One of the other things I learned was that judges tended to use very precise wording in their rulings. If the judge in the Florida case was feeling overwhelmed, she didn’t mention it. What she did say what that somebody had fraudulently created a document.

That’s not a technicality. And it doesn’t matter if you’ve been making your mortgage payment or not. Banks are not allowed to foreclose on a home using fraudulent documents. Period.

One of the aspects of the rule of law is that it applies the same to everybody: a bank isn’t allowed to submit fraudulent documents to a court any more than a pauper is. That’s not a technicality. That’s the rule of law.

In the most recent brouhaha, a number of big banks, Ally, PNC Financial, J.P. Morgan Chase and Co and Bank of America, have acknowledged that their officials didn’t actually read key foreclosure documents before submitting them in court. Some documents appeared to have been forged; others appeared to contain false information.

A number of state attorney generals across the country have threatened legal action against the banks. Faced with a firestorm, some banks have voluntarily halted foreclosures in 23 states: the ones where judges oversee foreclosures. Only Bank of America has halted foreclosures in all 50 states.

One of the first banks to acknowledge that its own paperwork hadn’t been properly reviewed was Ally Bank, formerly known as GMAC. The latest controversy wasn’t the first time GMAC’s legal work on foreclosures came under scrutiny.

In 2006, Bloomberg News reported, another Florida judge sanctioned the company, finding that it submitted false affidavits to the court in a foreclosure case. The judge ordered GMAC to submit an explanation, certify that its policies had changed and pay the opposing party’s legal costs of more than $8,000.

As a result, GMAC’s legal department issued a statement that told employees “not to sign verifications on court pleading documents unless you have independently reviewed and checked the facts.”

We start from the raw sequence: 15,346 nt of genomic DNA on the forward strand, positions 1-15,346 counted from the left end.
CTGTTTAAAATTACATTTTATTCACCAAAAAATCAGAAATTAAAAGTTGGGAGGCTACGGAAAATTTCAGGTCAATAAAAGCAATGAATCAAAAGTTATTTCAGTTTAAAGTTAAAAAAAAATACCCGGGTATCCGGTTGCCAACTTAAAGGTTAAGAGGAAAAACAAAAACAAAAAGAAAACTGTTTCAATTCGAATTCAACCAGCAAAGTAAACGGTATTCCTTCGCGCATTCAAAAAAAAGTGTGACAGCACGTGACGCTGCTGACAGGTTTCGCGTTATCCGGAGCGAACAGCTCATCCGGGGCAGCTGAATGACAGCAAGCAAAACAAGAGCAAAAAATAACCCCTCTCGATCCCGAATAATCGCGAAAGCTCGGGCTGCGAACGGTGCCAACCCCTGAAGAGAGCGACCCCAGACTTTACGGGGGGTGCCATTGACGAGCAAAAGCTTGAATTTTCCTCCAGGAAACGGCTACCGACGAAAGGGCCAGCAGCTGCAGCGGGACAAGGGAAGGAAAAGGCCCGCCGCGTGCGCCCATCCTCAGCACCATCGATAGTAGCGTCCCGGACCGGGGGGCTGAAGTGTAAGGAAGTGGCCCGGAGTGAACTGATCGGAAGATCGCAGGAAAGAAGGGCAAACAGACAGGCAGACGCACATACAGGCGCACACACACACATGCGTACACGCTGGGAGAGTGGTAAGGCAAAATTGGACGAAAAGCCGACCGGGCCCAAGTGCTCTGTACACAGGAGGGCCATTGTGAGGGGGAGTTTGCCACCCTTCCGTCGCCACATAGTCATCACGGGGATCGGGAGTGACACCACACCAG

The new policy, the Journal reported, was distributed in June 2006; it also stated in italics and boldface that GMAC employees should sign documents only in the presence of a notary. GMAC told the court  that the policies were “being corrected.”

Three and a half years later, a GMAC employee said in a deposition that his team of 13 people signed about 10,000 documents a month without reading them.

Deborah Rhode, a Stanford Law professor, told Bloomberg, “It’s not ‘technical’ when people attest under oath to knowledge they don’t have, and it doesn’t matter that in fact there isn’t actual error or discrepancy,” Rhode said. “Any court would take this very seriously.”

Letting Go Of Principals

After more than a year of ineffective attempts to stem the foreclosure crisis, the Obama administration this week may be edging toward acknowledging reality.

This sick housing market isn’t going to heal itself, and won’t get better with the band-aids they’ve applied so far. The stakes are high not just for the homeowners: without some stability in housing, the rest of the economy can’t heal either.

The administration announced today that it would begin to encourage banks to write down the principal when modifying borrower’s underwater mortgages. Bank of America also said this week it would tiptoe into principal reduction.

Time, and follow-through will tell whether the administration intends the principal write-downs as another band-aid or something more substantial. Time will also tell whether the administration will fight for write-downs or wilt in the face of the inevitable backlash. It’s also important to note that all of the administration’s foreclosure initiatives rely on the voluntary cooperation of lenders, with modest incentives paid by the government.

There is every reason for healthy skepticism of the administration and the banks’ ability to tackle the problem. As John Taylor, president of the National Reinvestment Coalition testified before a congressional panel this week: “We rush to give banks tax breaks, but we dawdle to help homeowners who through no fault of their own lost their jobs because of the economic crisis or bought defective loans that caused the economic crisis.”